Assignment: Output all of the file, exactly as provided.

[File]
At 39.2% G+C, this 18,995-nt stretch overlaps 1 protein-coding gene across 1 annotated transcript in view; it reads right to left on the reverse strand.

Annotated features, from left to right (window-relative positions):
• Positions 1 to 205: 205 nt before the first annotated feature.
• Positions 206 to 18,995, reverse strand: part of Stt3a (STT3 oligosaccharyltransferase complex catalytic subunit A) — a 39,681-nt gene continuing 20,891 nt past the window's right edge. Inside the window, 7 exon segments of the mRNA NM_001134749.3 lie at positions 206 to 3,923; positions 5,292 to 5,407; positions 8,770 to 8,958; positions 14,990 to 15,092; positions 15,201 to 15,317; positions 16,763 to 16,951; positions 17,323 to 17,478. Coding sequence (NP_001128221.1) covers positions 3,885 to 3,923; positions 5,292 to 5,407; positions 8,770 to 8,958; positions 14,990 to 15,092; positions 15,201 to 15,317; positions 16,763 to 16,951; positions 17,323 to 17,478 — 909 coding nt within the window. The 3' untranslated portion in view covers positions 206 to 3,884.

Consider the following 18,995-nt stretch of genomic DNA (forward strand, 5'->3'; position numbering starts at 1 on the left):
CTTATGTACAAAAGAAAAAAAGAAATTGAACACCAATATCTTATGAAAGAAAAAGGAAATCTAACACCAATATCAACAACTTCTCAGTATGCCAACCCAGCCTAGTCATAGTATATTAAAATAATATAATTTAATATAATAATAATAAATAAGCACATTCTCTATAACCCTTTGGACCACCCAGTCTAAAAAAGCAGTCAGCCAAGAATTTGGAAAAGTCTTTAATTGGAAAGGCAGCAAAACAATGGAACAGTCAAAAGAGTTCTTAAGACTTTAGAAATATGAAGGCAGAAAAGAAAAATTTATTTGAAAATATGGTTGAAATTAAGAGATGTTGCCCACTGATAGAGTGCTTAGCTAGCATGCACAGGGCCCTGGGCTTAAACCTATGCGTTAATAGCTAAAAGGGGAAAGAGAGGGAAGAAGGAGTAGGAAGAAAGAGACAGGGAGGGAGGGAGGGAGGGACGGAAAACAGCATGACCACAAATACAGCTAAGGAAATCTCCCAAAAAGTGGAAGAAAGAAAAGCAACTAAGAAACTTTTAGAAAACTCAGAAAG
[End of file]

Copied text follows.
At 39.2% G+C, this 18,995-nt stretch overlaps 1 protein-coding gene across 1 annotated transcript in view; it reads right to left on the reverse strand.

Annotated features, from left to right (window-relative positions):
• Positions 1 to 205: 205 nt before the first annotated feature.
• Positions 206 to 18,995, reverse strand: part of Stt3a (STT3 oligosaccharyltransferase complex catalytic subunit A) — a 39,681-nt gene continuing 20,891 nt past the window's right edge. Inside the window, 7 exon segments of the mRNA NM_001134749.3 lie at positions 206 to 3,923; positions 5,292 to 5,407; positions 8,770 to 8,958; positions 14,990 to 15,092; positions 15,201 to 15,317; positions 16,763 to 16,951; positions 17,323 to 17,478. Coding sequence (NP_001128221.1) covers positions 3,885 to 3,923; positions 5,292 to 5,407; positions 8,770 to 8,958; positions 14,990 to 15,092; positions 15,201 to 15,317; positions 16,763 to 16,951; positions 17,323 to 17,478 — 909 coding nt within the window. The 3' untranslated portion in view covers positions 206 to 3,884.

Consider the following 18,995-nt stretch of genomic DNA (forward strand, 5'->3'; position numbering starts at 1 on the left):
CTTATGTACAAAAGAAAAAAAGAAATTGAACACCAATATCTTATGAAAGAAAAAGGAAATCTAACACCAATATCAACAACTTCTCAGTATGCCAACCCAGCCTAGTCATAGTATATTAAAATAATATAATTTAATATAATAATAATAAATAAGCACATTCTCTATAACCCTTTGGACCACCCAGTCTAAAAAAGCAGTCAGCCAAGAATTTGGAAAAGTCTTTAATTGGAAAGGCAGCAAAACAATGGAACAGTCAAAAGAGTTCTTAAGACTTTAGAAATATGAAGGCAGAAAAGAAAAATTTATTTGAAAATATGGTTGAAATTAAGAGATGTTGCCCACTGATAGAGTGCTTAGCTAGCATGCACAGGGCCCTGGGCTTAAACCTATGCGTTAATAGCTAAAAGGGGAAAGAGAGGGAAGAAGGAGTAGGAAGAAAGAGACAGGGAGGGAGGGAGGGAGGGACGGAAAACAGCATGACCACAAATACAGCTAAGGAAATCTCCCAAAAAGTGGAAGAAAGAAAAGCAACTAAGAAACTTTTAGAAAACTCAGAAAG